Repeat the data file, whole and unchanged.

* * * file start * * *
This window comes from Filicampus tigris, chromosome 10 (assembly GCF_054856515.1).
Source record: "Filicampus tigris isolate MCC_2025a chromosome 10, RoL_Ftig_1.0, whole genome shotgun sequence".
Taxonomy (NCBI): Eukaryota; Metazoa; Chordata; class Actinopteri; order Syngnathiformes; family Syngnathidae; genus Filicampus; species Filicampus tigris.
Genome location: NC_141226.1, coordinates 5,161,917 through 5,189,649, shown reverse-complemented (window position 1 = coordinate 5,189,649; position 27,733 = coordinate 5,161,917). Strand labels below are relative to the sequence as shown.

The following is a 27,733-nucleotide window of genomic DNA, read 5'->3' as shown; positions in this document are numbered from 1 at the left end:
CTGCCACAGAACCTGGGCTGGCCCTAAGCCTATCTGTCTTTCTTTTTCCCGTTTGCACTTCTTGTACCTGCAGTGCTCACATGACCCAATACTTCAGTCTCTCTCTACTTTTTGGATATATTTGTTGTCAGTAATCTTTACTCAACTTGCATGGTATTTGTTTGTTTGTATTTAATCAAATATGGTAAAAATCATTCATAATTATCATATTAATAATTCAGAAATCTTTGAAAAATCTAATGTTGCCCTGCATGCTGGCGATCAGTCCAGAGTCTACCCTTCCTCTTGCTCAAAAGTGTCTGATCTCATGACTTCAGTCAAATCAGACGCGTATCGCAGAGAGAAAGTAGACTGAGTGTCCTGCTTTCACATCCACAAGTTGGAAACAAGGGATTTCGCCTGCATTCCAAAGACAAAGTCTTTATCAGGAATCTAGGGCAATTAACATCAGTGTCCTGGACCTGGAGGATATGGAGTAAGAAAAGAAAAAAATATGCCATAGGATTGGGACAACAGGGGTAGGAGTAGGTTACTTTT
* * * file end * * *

This window comes from Filicampus tigris, chromosome 10 (assembly GCF_054856515.1).
Source record: "Filicampus tigris isolate MCC_2025a chromosome 10, RoL_Ftig_1.0, whole genome shotgun sequence".
Taxonomy (NCBI): Eukaryota; Metazoa; Chordata; class Actinopteri; order Syngnathiformes; family Syngnathidae; genus Filicampus; species Filicampus tigris.
Genome location: NC_141226.1, coordinates 5,161,917 through 5,189,649, shown reverse-complemented (window position 1 = coordinate 5,189,649; position 27,733 = coordinate 5,161,917). Strand labels below are relative to the sequence as shown.

The following is a 27,733-nucleotide window of genomic DNA, read 5'->3' as shown; positions in this document are numbered from 1 at the left end:
CTGCCACAGAACCTGGGCTGGCCCTAAGCCTATCTGTCTTTCTTTTTCCCGTTTGCACTTCTTGTACCTGCAGTGCTCACATGACCCAATACTTCAGTCTCTCTCTACTTTTTGGATATATTTGTTGTCAGTAATCTTTACTCAACTTGCATGGTATTTGTTTGTTTGTATTTAATCAAATATGGTAAAAATCATTCATAATTATCATATTAATAATTCAGAAATCTTTGAAAAATCTAATGTTGCCCTGCATGCTGGCGATCAGTCCAGAGTCTACCCTTCCTCTTGCTCAAAAGTGTCTGATCTCATGACTTCAGTCAAATCAGACGCGTATCGCAGAGAGAAAGTAGACTGAGTGTCCTGCTTTCACATCCACAAGTTGGAAACAAGGGATTTCGCCTGCATTCCAAAGACAAAGTCTTTATCAGGAATCTAGGGCAATTAACATCAGTGTCCTGGACCTGGAGGATATGGAGTAAGAAAAGAAAAAAATATGCCATAGGATTGGGACAACAGGGGTAGGAGTAGGTTACTTTT